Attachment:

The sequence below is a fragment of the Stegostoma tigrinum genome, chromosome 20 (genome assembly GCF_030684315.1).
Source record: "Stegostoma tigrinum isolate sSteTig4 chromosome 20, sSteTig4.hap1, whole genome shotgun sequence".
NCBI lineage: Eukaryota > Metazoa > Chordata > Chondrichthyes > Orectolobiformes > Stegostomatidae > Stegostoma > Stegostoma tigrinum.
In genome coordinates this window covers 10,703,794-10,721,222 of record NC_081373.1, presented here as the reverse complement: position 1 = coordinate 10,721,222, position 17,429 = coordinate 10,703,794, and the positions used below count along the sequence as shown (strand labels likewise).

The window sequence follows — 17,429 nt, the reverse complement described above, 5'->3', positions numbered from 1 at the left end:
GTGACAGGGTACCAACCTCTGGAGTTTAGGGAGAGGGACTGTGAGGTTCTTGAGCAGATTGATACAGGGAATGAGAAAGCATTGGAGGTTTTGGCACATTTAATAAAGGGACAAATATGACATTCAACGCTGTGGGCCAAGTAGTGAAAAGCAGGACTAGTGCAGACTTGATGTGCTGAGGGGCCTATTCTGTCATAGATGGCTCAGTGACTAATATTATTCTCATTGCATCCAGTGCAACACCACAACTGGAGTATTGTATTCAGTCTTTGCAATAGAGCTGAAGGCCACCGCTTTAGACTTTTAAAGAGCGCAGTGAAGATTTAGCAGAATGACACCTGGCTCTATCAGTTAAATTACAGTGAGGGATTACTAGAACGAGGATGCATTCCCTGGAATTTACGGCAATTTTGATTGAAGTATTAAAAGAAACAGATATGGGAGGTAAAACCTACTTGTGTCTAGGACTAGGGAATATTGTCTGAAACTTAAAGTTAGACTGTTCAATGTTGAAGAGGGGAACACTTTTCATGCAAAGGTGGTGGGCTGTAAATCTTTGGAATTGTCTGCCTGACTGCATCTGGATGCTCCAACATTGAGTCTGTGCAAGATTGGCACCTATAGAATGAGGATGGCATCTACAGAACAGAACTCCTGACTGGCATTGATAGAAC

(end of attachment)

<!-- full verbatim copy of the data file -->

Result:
The sequence below is a fragment of the Stegostoma tigrinum genome, chromosome 20 (genome assembly GCF_030684315.1).
Source record: "Stegostoma tigrinum isolate sSteTig4 chromosome 20, sSteTig4.hap1, whole genome shotgun sequence".
NCBI lineage: Eukaryota > Metazoa > Chordata > Chondrichthyes > Orectolobiformes > Stegostomatidae > Stegostoma > Stegostoma tigrinum.
In genome coordinates this window covers 10,703,794-10,721,222 of record NC_081373.1, presented here as the reverse complement: position 1 = coordinate 10,721,222, position 17,429 = coordinate 10,703,794, and the positions used below count along the sequence as shown (strand labels likewise).

The window sequence follows — 17,429 nt, the reverse complement described above, 5'->3', positions numbered from 1 at the left end:
GTGACAGGGTACCAACCTCTGGAGTTTAGGGAGAGGGACTGTGAGGTTCTTGAGCAGATTGATACAGGGAATGAGAAAGCATTGGAGGTTTTGGCACATTTAATAAAGGGACAAATATGACATTCAACGCTGTGGGCCAAGTAGTGAAAAGCAGGACTAGTGCAGACTTGATGTGCTGAGGGGCCTATTCTGTCATAGATGGCTCAGTGACTAATATTATTCTCATTGCATCCAGTGCAACACCACAACTGGAGTATTGTATTCAGTCTTTGCAATAGAGCTGAAGGCCACCGCTTTAGACTTTTAAAGAGCGCAGTGAAGATTTAGCAGAATGACACCTGGCTCTATCAGTTAAATTACAGTGAGGGATTACTAGAACGAGGATGCATTCCCTGGAATTTACGGCAATTTTGATTGAAGTATTAAAAGAAACAGATATGGGAGGTAAAACCTACTTGTGTCTAGGACTAGGGAATATTGTCTGAAACTTAAAGTTAGACTGTTCAATGTTGAAGAGGGGAACACTTTTCATGCAAAGGTGGTGGGCTGTAAATCTTTGGAATTGTCTGCCTGACTGCATCTGGATGCTCCAACATTGAGTCTGTGCAAGATTGGCACCTATAGAATGAGGATGGCATCTACAGAACAGAACTCCTGACTGGCATTGATAGAAC